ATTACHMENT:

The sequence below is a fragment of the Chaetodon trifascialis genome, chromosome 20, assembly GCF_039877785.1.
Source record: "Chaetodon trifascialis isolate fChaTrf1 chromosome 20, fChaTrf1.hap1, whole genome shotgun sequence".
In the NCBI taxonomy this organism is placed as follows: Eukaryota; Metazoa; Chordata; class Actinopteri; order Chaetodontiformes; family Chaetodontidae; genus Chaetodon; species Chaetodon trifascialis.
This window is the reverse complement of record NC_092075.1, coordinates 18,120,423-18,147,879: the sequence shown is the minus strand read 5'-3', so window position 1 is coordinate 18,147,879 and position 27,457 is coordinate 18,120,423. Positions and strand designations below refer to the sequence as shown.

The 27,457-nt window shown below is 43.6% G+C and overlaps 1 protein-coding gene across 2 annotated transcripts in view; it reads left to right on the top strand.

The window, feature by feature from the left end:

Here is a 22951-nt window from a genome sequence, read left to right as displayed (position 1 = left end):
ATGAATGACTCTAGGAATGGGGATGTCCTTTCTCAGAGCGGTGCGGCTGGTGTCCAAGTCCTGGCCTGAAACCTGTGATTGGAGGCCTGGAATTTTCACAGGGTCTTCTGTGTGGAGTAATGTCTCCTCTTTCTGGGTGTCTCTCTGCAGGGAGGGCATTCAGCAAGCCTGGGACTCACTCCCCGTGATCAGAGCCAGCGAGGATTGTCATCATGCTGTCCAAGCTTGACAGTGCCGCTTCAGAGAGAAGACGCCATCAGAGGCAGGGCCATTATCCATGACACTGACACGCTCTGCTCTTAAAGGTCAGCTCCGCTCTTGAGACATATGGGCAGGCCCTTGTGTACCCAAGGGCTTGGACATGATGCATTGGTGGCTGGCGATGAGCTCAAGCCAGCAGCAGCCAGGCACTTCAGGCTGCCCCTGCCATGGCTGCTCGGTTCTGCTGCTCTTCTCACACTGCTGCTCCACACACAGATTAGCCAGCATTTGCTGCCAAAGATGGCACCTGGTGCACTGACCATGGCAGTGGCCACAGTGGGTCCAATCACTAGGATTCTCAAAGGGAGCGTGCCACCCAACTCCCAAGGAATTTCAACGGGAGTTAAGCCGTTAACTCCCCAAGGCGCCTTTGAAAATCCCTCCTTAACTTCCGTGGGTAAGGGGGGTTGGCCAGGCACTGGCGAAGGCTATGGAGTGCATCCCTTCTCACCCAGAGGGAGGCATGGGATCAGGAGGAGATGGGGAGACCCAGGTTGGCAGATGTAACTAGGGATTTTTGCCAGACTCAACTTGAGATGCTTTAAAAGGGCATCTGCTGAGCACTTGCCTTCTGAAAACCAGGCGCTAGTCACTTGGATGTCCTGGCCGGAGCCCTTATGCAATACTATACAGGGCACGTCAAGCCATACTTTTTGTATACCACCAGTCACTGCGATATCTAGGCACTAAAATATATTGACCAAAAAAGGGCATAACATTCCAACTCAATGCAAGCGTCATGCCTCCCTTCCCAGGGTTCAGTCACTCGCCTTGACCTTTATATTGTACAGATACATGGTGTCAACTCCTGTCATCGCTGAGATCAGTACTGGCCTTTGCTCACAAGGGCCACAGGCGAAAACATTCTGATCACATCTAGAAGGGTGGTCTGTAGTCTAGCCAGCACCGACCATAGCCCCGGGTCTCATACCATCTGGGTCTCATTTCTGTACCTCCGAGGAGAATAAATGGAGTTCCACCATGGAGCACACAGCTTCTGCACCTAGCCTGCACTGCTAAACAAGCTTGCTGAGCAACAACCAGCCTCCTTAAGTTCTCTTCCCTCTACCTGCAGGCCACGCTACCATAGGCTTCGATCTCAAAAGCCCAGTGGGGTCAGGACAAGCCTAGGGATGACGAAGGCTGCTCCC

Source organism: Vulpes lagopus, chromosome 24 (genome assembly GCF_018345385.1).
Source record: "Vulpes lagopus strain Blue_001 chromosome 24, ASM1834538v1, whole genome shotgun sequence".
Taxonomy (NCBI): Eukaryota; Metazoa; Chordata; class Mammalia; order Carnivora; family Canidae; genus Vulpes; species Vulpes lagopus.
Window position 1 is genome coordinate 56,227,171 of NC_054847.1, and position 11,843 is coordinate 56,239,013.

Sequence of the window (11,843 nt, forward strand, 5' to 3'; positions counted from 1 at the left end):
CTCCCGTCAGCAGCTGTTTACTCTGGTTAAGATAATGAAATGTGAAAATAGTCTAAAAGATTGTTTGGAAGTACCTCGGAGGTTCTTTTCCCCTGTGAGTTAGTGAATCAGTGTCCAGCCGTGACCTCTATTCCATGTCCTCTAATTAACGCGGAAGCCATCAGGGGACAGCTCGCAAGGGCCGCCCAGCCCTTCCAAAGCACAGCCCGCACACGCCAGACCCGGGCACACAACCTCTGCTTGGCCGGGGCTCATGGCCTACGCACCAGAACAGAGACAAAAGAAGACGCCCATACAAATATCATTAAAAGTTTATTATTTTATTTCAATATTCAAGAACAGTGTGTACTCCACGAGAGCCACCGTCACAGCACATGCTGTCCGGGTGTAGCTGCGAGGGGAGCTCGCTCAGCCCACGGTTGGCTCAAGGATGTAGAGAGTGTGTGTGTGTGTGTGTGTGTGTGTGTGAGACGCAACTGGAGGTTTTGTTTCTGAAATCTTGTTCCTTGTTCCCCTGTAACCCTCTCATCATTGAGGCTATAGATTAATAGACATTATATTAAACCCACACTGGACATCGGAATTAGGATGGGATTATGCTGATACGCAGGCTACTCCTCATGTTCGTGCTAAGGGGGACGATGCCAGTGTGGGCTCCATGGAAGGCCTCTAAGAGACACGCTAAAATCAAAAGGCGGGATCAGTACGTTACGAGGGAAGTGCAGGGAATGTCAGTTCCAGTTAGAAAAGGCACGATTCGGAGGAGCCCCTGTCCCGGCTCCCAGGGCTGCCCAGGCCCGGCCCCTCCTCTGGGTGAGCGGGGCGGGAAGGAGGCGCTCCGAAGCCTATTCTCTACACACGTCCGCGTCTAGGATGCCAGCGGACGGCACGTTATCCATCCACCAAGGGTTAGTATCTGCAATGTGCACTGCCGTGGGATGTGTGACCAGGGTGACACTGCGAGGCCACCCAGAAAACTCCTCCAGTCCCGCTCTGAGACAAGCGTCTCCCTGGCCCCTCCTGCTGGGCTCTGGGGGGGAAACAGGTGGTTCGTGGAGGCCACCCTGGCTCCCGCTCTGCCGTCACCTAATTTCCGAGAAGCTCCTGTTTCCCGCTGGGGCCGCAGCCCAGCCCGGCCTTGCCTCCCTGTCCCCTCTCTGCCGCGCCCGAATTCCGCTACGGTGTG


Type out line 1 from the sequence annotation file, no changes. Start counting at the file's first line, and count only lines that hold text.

The sequence below is a fragment of the Chaetodon trifascialis genome, chromosome 20, assembly GCF_039877785.1.